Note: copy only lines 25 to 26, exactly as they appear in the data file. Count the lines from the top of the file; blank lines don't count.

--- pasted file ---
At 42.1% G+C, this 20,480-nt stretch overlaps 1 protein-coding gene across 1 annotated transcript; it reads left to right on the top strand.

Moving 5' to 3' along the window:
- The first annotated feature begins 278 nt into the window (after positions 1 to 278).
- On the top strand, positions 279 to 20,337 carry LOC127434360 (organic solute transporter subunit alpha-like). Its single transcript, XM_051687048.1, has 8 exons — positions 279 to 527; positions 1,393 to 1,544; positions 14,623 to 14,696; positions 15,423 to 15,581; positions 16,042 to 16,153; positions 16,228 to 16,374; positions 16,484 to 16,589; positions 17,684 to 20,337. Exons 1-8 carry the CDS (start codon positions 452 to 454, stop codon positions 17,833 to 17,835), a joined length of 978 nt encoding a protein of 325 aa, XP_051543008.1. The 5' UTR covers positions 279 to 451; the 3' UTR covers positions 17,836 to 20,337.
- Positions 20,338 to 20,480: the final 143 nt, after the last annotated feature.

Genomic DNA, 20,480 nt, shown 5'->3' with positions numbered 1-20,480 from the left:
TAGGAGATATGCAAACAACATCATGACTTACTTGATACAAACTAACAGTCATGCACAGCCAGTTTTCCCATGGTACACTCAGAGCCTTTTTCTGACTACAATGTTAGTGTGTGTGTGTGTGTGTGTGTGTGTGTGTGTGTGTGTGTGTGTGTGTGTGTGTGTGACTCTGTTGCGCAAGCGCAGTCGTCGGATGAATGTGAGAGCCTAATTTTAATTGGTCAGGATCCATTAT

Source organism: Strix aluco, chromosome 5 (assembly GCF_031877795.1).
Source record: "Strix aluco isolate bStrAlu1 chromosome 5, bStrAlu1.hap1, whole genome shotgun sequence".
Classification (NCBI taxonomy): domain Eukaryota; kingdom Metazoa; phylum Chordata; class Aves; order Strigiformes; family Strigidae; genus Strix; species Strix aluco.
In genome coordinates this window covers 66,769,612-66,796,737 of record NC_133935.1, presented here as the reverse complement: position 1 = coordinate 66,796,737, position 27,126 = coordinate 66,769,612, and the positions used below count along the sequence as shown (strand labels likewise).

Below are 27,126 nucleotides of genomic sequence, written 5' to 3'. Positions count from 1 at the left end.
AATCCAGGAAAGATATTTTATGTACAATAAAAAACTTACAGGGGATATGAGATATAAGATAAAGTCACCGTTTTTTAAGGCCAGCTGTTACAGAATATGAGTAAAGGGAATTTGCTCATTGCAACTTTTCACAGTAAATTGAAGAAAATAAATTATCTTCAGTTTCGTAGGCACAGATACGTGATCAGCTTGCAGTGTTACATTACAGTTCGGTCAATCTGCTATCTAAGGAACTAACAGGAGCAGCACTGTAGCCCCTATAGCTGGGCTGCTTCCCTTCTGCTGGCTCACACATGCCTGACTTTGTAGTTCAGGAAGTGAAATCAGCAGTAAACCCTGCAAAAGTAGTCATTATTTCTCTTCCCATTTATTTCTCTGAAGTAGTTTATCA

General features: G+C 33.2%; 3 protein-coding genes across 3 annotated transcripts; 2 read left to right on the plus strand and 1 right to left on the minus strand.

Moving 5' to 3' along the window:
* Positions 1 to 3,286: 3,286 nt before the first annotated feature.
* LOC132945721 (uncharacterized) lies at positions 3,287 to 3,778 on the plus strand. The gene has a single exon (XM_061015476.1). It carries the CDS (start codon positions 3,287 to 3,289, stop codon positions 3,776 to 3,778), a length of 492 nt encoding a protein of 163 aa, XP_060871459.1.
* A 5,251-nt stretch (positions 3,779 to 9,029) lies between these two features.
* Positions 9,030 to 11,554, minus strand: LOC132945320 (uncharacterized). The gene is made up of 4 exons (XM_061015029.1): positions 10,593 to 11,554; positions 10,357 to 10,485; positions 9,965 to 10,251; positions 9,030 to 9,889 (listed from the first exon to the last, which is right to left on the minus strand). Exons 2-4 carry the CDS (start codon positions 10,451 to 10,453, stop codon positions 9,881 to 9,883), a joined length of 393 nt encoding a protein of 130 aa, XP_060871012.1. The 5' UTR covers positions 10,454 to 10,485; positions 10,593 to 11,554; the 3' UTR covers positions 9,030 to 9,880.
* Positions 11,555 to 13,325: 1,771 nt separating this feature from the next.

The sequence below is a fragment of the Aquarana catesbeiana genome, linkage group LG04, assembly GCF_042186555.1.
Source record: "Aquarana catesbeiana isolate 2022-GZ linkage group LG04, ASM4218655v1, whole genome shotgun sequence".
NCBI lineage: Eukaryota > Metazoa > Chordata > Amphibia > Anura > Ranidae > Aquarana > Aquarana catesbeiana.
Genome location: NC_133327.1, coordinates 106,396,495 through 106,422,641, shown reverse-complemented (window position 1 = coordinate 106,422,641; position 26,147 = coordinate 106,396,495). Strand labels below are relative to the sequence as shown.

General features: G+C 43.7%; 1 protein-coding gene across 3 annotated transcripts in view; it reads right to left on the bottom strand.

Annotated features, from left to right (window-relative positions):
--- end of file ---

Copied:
General features: G+C 43.7%; 1 protein-coding gene across 3 annotated transcripts in view; it reads right to left on the bottom strand.

Annotated features, from left to right (window-relative positions):